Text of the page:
Unemployment rates among Catholics and Protestants in Northern Ireland are equal, a new report has revealed.
The Labour Force Survey Religion Report for 2015 revealed that jobless figures for both communities stand at 6%.
The report, released yesterday by the Executive Office, indicated that the rates have converged over time, from 1992 when the corresponding rates were 18% for Catholics and 9% for Protestants.
It also showed a decrease in the difference between the proportion of working-age Catholics and Protestants in employment.
In 1992 it was 70% for Protestants and 54% for Catholics, but in 2015 the gap had narrowed to 68% and 67% respectively.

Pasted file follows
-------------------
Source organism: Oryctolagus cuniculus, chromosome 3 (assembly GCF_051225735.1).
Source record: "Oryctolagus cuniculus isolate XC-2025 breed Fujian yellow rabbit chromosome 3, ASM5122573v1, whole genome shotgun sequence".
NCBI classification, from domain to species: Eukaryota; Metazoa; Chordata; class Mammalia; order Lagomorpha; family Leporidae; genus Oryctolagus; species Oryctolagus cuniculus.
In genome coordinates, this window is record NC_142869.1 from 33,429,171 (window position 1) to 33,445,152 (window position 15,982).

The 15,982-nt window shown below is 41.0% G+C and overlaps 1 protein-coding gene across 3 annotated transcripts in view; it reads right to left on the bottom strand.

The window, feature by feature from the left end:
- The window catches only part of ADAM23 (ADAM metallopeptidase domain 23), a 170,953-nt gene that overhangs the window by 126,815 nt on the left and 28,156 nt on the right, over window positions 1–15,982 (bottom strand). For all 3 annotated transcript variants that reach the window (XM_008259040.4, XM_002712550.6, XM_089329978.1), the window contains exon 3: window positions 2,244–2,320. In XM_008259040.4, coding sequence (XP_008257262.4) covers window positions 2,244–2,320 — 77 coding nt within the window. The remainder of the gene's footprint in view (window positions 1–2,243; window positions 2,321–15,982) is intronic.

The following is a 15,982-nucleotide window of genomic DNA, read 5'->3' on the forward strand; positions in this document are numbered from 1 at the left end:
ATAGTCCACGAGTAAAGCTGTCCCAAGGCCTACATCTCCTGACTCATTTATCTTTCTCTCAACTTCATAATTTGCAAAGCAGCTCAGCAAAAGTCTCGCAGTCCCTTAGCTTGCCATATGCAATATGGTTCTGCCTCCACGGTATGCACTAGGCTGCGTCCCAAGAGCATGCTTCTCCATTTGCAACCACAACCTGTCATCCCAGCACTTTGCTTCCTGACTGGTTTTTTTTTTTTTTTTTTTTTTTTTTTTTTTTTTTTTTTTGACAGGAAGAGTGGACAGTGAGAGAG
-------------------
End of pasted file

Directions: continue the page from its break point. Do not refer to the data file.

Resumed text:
The survey also revealed that between 1990 and 2015, the proportion of the population aged 16 and over who reported as Protestant had dropped from 56% to 44%.
However, the proportion who reported as Catholic rose from 38% to 44%.
Meanwhile, over the same period, the proportion of the population reported as “other/non-determined” has doubled from 6% to 12%.
In 2015, Catholics comprised a larger proportion of the working-age (aged 16 to 64) population, while Protestants comprised a larger proportion of the older (aged 60 and over) population.
Between 1992 and 2015, there has generally been a higher level of working-age economic activity among Protestants compared to Catholics, although there has been a convergence over this period.
In 1992, 77% of working-age Protestants were economically active, compared to 66% of working-age Catholics.
But in 2015, the rate was 72% for both Protestants and Catholics; the first year the rates were the same for both communities.